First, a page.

practitioner about his / her qualifications, experience and specialities. You could check
whether they give lectures or have written articles on their subject.
Think of all the questions you have
about the procedure you're interested in and write them down. Make sure
you're satisfied with the answers you've been given before the
consultation is over.
Ask about everything that is going to
be done to you and insist they be frank about any possible risks or side
effects associated with the procedure. Don't forget to find out what
sort of aftercare will you need.
What should I look out for?
When you are booking a consultation
with a clinic, make sure you see the actual practitioner who will be
operating on you. In some clinics, the first person to see any
prospective patients is a 'counsellor'. If a counsellor is trying to
sell you a procedure, you should be suspicious, especially if
they are trying to persuade you to have more treatment than you originally
planned. Be sure about what you want to have done and stick to it.
Check the facilities in the clinic, are there doctors in the building all the time? What other operations do
they carry out there? Make sure that the clinic you are in is the one
where you will have your operation. Be wary if after you've had a
consultation and paid a fee you are then taken somewhere else to have
Bear in mind that prices do vary. To
give an accurate price, a practitioner will need to have a full consultation
with you and gather all the facts that may affect the length and
complexity of the procedure. If someone is offering it quicker and
cheaper, there is usually a reason.
When you've decided on a practitioner, leave
plenty of time after the consultation before you book in for a
procedure. Don't feel under any pressure to make a quick decision; a
reputable clinic will encourage you to take some time to think it
what can I do if I'm not happy with
The first thing to do if are not happy
with your experience is to take the matter up with the practitioner who
carried out the work. Your practitioner may offer to correct the work with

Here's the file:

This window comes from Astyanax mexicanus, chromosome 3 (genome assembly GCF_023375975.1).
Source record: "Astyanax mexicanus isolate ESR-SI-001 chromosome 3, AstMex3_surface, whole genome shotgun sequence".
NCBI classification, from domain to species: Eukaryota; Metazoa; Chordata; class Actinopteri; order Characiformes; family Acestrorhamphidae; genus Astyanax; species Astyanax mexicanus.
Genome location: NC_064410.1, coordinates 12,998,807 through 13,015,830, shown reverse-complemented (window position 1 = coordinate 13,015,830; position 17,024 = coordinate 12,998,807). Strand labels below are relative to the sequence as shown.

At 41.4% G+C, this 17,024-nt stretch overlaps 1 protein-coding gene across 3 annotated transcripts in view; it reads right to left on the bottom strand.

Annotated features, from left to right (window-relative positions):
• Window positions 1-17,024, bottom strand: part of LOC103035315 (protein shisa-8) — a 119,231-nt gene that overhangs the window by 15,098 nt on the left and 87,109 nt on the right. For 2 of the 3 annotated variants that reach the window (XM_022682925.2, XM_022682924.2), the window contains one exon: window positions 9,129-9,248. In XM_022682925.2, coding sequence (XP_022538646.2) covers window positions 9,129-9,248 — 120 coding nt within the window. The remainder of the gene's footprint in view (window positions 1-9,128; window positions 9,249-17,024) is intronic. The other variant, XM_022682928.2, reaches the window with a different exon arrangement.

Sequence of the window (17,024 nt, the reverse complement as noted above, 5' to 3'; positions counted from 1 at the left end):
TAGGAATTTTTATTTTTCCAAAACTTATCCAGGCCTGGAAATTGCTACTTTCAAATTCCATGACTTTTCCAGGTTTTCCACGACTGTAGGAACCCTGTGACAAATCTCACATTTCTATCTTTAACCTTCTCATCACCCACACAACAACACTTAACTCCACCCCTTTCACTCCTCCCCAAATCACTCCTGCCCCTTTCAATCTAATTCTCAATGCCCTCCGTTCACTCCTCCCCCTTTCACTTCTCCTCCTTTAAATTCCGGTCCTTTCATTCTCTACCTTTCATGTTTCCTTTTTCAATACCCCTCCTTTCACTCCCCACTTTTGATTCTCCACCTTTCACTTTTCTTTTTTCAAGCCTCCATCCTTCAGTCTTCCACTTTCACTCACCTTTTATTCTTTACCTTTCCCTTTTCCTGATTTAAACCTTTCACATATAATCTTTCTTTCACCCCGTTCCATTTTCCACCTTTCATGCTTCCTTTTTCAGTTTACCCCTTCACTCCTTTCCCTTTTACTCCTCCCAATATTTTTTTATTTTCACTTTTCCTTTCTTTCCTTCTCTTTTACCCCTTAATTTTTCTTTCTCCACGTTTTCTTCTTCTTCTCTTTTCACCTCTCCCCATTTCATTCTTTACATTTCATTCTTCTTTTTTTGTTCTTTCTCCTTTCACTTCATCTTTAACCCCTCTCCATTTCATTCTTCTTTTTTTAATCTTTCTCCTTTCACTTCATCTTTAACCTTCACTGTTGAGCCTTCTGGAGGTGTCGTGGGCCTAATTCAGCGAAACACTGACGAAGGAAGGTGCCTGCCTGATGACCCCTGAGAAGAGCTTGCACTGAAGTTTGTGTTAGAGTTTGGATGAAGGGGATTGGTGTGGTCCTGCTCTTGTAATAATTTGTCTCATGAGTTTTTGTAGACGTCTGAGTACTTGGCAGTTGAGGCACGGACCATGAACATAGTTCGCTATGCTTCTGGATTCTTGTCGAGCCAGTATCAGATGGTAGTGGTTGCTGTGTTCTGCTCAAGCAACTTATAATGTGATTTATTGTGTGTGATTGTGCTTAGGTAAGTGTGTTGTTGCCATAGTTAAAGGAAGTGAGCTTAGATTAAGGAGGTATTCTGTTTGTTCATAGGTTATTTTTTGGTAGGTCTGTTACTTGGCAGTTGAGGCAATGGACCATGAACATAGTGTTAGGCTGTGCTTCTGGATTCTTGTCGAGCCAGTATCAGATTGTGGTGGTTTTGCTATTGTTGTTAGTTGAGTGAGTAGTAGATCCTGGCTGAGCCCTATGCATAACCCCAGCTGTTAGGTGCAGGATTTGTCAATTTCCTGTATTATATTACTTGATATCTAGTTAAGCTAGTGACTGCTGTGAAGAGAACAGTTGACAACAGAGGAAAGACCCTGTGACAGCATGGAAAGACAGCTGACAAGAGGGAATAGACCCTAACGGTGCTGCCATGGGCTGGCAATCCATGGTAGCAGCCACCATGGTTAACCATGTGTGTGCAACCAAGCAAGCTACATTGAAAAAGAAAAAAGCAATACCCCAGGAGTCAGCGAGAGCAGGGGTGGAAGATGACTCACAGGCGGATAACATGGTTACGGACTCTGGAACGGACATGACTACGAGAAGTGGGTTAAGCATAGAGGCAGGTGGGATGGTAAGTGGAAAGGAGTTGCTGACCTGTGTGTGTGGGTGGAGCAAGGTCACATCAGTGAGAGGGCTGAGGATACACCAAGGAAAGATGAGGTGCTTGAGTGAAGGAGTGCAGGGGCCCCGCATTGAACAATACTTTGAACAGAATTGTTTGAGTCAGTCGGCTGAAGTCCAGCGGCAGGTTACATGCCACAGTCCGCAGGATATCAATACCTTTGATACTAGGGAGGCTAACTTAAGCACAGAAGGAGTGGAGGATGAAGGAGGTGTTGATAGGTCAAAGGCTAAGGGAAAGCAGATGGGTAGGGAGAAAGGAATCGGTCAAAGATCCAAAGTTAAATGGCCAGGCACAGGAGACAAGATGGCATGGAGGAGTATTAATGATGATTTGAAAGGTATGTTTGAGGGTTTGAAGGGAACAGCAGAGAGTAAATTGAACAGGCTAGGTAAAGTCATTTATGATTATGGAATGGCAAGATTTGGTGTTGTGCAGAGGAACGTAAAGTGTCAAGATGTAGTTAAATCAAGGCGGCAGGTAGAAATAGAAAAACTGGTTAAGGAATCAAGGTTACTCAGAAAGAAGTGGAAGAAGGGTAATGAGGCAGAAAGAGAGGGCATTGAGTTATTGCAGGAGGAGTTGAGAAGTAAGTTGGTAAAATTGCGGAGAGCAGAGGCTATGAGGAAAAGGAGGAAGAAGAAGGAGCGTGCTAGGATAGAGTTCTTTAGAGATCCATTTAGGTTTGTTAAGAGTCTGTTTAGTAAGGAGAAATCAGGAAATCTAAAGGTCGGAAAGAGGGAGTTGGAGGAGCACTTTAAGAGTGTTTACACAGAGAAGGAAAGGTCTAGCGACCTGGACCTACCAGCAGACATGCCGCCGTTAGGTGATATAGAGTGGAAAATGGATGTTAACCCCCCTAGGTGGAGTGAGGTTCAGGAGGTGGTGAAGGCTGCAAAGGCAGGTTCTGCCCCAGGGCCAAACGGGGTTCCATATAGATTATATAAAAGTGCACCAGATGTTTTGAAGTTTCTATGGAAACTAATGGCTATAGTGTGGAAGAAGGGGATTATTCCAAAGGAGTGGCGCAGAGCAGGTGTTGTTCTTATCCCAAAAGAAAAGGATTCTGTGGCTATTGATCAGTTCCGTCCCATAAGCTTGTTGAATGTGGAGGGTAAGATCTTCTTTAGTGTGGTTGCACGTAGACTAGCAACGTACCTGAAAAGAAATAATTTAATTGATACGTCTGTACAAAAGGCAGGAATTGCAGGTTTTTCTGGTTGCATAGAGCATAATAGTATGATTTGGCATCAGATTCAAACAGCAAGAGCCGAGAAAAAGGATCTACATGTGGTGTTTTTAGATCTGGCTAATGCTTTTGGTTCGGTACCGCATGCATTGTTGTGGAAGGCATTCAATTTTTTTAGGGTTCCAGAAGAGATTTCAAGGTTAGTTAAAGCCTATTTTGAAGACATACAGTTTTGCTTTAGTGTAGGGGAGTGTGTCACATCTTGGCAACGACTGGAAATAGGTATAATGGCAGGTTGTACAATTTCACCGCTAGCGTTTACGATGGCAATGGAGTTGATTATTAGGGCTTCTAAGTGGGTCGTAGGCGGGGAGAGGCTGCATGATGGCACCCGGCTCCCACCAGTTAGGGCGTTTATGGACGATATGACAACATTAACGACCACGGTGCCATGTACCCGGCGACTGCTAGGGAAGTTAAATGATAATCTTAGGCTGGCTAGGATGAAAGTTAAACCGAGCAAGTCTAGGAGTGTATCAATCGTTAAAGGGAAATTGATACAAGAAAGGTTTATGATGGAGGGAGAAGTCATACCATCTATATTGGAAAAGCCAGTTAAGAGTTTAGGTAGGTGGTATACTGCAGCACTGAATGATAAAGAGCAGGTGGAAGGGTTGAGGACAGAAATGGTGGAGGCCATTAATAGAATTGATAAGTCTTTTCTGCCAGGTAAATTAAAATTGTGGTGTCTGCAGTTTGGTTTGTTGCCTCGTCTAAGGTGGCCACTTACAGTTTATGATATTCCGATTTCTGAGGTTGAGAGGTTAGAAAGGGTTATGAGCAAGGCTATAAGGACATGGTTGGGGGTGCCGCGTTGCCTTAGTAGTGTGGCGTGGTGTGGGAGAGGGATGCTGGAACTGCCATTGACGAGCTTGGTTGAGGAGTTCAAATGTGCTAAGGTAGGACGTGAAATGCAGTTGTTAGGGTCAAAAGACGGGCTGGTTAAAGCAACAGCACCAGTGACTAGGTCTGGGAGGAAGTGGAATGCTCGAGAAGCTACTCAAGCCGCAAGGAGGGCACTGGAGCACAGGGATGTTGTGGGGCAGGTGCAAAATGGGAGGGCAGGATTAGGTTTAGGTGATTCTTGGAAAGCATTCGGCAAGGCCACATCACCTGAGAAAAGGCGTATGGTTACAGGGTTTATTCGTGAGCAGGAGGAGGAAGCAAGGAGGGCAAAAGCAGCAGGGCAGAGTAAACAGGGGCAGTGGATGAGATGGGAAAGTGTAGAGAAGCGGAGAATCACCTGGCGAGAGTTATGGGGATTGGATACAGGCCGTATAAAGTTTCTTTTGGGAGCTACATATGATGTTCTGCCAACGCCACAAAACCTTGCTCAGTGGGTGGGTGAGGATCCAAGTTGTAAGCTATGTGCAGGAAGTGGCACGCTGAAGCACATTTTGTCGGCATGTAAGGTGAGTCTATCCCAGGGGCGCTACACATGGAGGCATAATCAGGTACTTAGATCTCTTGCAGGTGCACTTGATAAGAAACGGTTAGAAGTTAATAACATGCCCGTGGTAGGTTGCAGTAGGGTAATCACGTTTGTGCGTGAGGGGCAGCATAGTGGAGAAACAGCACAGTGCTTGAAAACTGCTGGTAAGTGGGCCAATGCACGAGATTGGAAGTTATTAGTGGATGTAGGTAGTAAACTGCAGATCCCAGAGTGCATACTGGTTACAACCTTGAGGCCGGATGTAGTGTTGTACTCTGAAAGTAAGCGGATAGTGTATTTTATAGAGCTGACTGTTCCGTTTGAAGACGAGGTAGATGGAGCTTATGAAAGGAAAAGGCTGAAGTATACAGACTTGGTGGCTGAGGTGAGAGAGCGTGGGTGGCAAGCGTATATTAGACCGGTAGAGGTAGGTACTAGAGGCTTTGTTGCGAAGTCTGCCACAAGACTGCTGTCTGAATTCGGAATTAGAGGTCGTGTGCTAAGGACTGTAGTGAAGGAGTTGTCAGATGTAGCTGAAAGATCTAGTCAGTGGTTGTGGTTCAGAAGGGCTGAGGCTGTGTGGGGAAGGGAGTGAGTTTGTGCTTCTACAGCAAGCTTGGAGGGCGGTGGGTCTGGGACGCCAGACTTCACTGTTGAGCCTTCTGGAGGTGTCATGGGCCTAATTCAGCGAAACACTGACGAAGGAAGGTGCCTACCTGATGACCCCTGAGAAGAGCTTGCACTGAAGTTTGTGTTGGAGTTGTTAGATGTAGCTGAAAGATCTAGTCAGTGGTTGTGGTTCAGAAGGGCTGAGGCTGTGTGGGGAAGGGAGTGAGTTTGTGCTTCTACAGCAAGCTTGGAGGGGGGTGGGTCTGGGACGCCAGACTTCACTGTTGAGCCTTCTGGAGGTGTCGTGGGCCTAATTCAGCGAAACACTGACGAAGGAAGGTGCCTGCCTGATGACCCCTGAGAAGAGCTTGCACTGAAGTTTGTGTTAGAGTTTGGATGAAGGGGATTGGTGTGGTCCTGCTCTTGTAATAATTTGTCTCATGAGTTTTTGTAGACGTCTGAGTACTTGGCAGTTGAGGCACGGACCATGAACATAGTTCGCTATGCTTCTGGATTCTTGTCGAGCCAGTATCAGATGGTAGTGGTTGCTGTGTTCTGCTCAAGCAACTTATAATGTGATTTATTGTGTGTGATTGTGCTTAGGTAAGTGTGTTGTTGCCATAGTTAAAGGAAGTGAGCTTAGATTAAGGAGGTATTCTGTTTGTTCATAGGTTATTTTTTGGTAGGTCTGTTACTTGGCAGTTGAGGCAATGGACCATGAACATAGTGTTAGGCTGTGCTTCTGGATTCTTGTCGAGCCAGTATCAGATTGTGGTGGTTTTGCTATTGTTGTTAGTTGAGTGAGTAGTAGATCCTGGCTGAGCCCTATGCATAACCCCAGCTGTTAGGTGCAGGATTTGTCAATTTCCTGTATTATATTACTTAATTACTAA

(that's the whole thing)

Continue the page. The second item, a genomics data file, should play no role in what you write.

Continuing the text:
further procedures or to return the fees you paid. Another option would be
to ask a different practitioner to look at the work you've had done and
check whether you have cause for complaint. A reputable practitioner will be
able to say if what has happened is a recognised complication or
limitation of a procedure that should have been discussed with you at a
consultation, or if the practitioner was at fault.
For example, in a proportion of people
who have breast enlargements, the scar that forms around implants may
tighten, making the breast go rounder and firmer. According to Douglas
McGeorge, this is a genuine limitation of healing that will affect a
proportion of people. It should be identified as a risk before surgery,
but it doesn't mean the surgery wasn't carried out correctly.
If the practitioner giving a second opinion
says your procedure hasn't been done professionally, they might be
prepared to correct the work themselves or to refer you to another
practitioner known to be competent in doing so. Except for a few rare cases,
most problems in cosmetic surgery can be sorted out amicably with a good
If you are not happy with the way in
which your clinic or practitioner has dealt with your concerns then you may
wish to take the matter further. The Healthcare Commission can take
action against a hospital, clinic or salon if they think the
establishment breaches the standards it should meet. The Advertising
Standards Authority can advise about how to complain about misleading or
offensive advertising. The Medicines and Healthcare products Regulatory
Authority can help with complaints about prescription-only medicines
such as Botox or about implants (for example, breast implants which are
regulated as medical devices) that have not performed as well as they